Hey hey! Ever since my oldest niece and nephew, (who are now 25 and 23), were little, every year I would get dressed and go out trick or treating with them. Not only was it a great way for me to spend time with them but it was also A LOTTA fun! It’s been a few years since I went out trick or treating because they, along with their 16 year old brother, are now done with trick or treating.
I still like to dress up when the opportunity presents itself and this Halloween it did. I dressed up for “trick or treating” at work. I dressed as Rosie the Riveter. For those who don’t know, Rosie the Riveter is an American cultural icon from World War II. Rosie was a woman on a poster, with a caption that read, “we can do it.” She represented women who worked in factories and shipyards during the war, many of whom produced munitions and war supplies. Oftentimes, these women were taking on new and completely unfamiliar jobs, replacing men who were off to war. Rosie was used to encourage women to feel empowered to take on roles they were normally unaccustomed to; roles which could be intimidating. She was a symbol of feminism and women’s power.
I chose to be Rosie the Riveter this year because I love the strength, power and confidence she represents. I love that she served as a source of encouragement, challenging women to step out of their comfort zone, to try things that they might otherwise never attempt. She empowered women to see beyond their perceived limitations and to instead step out of the box and pursue their greatness. Rosie helped women to see that they were amazing, capable creatures who could accomplish anything!
Even now, 60 years later, the image of Rosie and what she stands for, serves as a reminder to women of our greatness.
Rosie was a fictional character; a symbol in a campaign meant to empower and encourage women so that they could step into roles traditionally held by men, in order to help with the war effort. But there are so many real women we can look to in order to gain inspiration and encouragement. There are women like Ellen Ochoa, who, in 1993 became NASA’s first Latina astronaut. She then went on to become the first Latina Director of NASA’s Johnson Space Center. And Sonia Sotomayor, who became the first Latina Supreme Court Justice. Or Hattie McDaniel, who, in 1940 was the first ever African American, not African American women, but African American period, to win an Oscar for her role as Mammy in “Gone With the Wind”. These women laid the groundwork for generations after them to be able to succeed. I’m sure you can name a few women in your own life who have been an inspiration to you in your life’s journey. I know I most certainly can.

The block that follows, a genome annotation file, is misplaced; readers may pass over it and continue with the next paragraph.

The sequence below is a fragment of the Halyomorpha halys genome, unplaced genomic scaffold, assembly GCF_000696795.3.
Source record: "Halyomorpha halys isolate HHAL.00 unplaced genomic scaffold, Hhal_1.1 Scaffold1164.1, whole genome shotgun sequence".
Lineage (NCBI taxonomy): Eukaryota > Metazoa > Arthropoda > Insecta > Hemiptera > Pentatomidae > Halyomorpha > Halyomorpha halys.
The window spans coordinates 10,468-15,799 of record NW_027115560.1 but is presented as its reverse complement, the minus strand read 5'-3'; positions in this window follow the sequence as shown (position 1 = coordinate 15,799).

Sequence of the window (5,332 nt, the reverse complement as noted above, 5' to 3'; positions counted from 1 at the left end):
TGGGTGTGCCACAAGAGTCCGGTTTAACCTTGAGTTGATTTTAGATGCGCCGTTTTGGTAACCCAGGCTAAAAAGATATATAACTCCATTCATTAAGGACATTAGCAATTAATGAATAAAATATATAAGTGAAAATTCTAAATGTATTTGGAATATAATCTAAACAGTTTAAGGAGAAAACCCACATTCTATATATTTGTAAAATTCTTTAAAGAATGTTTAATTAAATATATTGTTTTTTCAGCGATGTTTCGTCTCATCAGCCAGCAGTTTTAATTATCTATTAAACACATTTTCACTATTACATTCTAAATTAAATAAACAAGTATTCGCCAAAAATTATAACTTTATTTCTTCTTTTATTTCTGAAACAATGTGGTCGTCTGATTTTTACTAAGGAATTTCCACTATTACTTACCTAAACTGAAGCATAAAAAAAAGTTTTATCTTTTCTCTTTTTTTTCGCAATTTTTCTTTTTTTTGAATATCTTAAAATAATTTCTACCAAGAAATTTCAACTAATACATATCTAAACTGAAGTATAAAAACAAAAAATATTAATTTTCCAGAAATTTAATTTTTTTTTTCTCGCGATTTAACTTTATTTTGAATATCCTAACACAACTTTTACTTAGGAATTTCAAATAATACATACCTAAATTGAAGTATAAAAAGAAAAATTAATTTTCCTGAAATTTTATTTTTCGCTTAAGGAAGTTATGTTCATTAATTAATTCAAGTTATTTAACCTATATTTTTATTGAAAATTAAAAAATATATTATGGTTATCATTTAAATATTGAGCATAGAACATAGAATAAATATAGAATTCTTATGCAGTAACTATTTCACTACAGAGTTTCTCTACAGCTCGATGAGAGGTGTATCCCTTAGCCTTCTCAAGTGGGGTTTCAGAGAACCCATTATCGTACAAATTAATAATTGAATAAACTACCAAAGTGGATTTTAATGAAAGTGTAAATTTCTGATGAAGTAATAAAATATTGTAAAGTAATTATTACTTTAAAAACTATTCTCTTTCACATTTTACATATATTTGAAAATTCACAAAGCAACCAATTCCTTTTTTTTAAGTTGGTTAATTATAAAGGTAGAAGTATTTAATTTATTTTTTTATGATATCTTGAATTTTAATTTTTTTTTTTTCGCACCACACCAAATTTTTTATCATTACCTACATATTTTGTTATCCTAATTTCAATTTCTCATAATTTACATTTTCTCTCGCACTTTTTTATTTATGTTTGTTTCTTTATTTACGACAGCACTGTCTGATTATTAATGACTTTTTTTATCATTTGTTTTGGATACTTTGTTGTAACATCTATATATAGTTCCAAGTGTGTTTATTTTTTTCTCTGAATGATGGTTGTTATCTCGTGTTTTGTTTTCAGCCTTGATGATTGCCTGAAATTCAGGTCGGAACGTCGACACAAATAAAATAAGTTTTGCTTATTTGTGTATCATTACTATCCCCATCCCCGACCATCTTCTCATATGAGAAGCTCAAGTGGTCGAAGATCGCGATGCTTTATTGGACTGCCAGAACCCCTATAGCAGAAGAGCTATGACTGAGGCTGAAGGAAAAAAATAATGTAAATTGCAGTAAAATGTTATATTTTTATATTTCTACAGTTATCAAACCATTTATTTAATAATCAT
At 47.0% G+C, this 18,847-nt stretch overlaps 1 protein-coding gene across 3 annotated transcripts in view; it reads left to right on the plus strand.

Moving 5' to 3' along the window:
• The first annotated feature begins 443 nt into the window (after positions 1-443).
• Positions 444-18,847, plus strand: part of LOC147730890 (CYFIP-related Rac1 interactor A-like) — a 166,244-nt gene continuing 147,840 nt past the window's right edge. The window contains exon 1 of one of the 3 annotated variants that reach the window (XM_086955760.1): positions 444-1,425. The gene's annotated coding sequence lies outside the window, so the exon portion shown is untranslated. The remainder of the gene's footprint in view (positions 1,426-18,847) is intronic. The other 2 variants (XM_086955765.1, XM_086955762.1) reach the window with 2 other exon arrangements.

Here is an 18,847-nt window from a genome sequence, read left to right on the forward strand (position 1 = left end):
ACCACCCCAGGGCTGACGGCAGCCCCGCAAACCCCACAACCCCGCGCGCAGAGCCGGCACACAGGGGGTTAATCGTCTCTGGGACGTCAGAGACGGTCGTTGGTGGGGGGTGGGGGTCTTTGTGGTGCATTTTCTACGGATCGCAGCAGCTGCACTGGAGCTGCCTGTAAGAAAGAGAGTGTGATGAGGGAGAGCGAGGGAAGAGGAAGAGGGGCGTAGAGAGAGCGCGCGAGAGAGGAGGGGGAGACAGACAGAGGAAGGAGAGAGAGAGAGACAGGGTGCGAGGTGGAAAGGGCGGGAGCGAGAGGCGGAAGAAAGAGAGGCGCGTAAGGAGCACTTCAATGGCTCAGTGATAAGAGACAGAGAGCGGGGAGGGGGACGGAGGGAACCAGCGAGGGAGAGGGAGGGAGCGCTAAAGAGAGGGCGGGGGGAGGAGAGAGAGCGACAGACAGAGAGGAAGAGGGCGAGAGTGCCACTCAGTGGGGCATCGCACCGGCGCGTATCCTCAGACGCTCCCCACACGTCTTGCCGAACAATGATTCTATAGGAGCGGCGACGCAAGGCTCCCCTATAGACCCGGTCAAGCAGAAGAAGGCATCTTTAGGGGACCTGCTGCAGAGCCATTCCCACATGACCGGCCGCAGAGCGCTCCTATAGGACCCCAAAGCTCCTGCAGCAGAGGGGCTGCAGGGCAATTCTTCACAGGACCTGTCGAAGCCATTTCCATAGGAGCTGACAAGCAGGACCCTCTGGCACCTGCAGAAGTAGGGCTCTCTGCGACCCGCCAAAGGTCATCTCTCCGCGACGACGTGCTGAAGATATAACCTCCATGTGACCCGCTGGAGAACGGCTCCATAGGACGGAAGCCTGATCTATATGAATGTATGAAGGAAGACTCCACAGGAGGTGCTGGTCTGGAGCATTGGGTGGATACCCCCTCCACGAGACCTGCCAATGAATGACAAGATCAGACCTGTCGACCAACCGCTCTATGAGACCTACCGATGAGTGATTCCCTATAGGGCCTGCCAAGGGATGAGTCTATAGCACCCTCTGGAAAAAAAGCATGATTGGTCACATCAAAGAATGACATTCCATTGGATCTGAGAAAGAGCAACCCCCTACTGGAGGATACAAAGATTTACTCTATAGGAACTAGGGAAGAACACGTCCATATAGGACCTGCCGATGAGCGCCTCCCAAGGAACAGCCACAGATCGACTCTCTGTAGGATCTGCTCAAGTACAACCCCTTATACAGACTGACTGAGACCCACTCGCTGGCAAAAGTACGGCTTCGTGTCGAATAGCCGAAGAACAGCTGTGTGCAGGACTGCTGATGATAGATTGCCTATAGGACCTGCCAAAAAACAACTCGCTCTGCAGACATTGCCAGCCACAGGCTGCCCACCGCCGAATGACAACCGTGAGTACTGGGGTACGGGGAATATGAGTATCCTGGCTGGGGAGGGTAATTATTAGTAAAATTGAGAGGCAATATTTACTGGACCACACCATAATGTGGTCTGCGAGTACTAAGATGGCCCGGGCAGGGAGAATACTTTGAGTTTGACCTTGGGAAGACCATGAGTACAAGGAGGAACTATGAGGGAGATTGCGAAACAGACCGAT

So, while it was fun for me to dress up for Halloween today. The symbolism behind the costume meant so much more than just fun. Today I had the chance to channel Rosie and so many other great women who came before me. I was reminded of who I am. I am powerful. I am beautiful. I am strong. I can accomplish anything. And so can you!!! So if you’re ever feeling unsure of yourself and your ability to reach your goals and pursue your passions, just remember Rosie and all the other successful women who have gone before you and be reminded of your greatness!!! You can do it!!!!!